Whenever I see an essay attributed to either Vernon Smith or Lynne Kiesling I take notice. When I see something attributed to both of them I'm especially interested. They've authored an essay in today's Wall Street Journal on electrical power reform which is well worth reading.
The Journal isn't available online without a subscription, but here's a link to a couple of paragraphs from it on Kiesling's blog: "Smith and Kiesling in the Wall Street Journal"
Here are some extracts:
"When a transmission line is stressed to capacity, and its congestion cost spikes upward, the market is signaling the need for increased capacity in any of three components of the delivery system: increased investment in technologies for achieving price responsive demand at end use appliances; increased generation nearer to the consumer on the delivery end of the line; or increased investment in transmission capacity..."
Their focus is on the pricing component. Our current retail electricity price regime is very rigid. Prices are unable to change in resonse to short-term shifts in electricity supply and demand curves. The result is a meat-ax approach to allocating available electricity supplies:
"When the inevitable occurs...and unresponsive demand exceeds supply, demand must be cut off. Your utility sheds load by switching off entire substations - darkening entire regions - because the utility has no way to prioritize and price the more valuable uses of power...This is why people get stuck in elevators and high-value uses of power are shut off along with all the lowest priority uses of energy..."
With more flexible retail prices (that vary by hour or day, for example) people would be prompted to cut off less important uses of electricity during periods of otherwise high demand or low supplies. Evidently the technologies exist that would allow this:
"...The simplest and cheapest is a signal controlled switch installed on an electrical appliance, such as an air conditioner, coupled with a contract that pays the customer for the right to cut off the appliance for specified limited periods during peak consumption times of the day..."
In addition, policy changes that separate electrical generation and transmission are needed.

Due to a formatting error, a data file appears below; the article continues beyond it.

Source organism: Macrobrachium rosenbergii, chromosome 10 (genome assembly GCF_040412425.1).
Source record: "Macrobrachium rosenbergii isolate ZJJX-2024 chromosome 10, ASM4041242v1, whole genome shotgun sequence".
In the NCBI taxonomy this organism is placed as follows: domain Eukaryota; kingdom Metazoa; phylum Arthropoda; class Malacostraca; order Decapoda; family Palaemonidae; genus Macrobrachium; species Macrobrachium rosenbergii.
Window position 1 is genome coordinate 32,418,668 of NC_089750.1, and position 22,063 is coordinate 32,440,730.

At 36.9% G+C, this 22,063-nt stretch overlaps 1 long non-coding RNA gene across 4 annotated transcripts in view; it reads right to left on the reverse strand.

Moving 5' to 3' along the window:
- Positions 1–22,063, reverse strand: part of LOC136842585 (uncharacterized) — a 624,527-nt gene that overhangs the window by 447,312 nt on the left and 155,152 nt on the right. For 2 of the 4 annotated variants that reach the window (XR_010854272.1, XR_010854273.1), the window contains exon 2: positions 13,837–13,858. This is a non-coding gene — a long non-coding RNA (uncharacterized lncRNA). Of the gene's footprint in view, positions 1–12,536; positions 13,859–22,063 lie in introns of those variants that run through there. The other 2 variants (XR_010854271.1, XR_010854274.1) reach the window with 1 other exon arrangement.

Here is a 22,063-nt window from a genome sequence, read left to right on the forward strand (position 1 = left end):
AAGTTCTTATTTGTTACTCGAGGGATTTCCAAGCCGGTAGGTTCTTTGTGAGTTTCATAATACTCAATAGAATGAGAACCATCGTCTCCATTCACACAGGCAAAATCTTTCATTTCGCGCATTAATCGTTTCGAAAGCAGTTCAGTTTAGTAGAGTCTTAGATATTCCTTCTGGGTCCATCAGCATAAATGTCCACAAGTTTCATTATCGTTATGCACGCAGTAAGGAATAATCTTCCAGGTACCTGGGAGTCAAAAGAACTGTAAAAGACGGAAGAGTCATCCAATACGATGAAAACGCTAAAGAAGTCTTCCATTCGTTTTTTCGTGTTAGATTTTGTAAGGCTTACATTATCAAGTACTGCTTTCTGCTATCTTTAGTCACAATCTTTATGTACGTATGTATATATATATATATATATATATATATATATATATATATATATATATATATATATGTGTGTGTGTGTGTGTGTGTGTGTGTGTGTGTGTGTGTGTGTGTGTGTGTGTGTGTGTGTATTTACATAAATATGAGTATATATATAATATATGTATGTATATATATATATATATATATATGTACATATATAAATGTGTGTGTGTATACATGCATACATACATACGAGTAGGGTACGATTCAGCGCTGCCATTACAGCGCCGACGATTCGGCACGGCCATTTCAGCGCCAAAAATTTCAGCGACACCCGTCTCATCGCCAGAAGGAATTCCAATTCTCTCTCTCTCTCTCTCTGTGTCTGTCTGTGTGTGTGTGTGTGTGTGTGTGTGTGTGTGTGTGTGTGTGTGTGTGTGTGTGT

And then there's this:
"...If you were to design an electrical system maximizing the vulnerability to attack [they are thinking of terrorist attack - Ben], it is hard to imagine a better design than what has evolved in response to regulation. If a terrorist attack took out half the energy supply to Chicago, the only viable response would be to shut down half the substations. Demand response [in response to flexible prices - Ben] would allow a prioritization of energy use, shutting down only the lowest priority of power consumption while supplying high valued uses..."
The war on terror is a misnomer. Terror is a tactic. We are at war with al Qaeda. The operatives who drove the planes into the World Trade Center and the Pentagon were innovators. They've pushed the terror-tactic envelope out. The prospect of terror attacks is now a permanent part of our lives.
Terror requires a military and a police response. But a response is required at another level as well. If we are going to protect ourselves, while protecting what is important about our way of life - including our liberties - we are going to have to innovate and change many of the ways we do things. We are going to have to create a society whose institutions and physical infrastructure can, so far as possible, absorb terrorist attacks with minimal damage. There is work here for city planners, architects, transportation planners, and so on. There is also, apparently, work here for economists. Smith and Kiesling are right on the money in pointing to the need for institutions that have the flexibility to survive with minimal damage when they are under attack.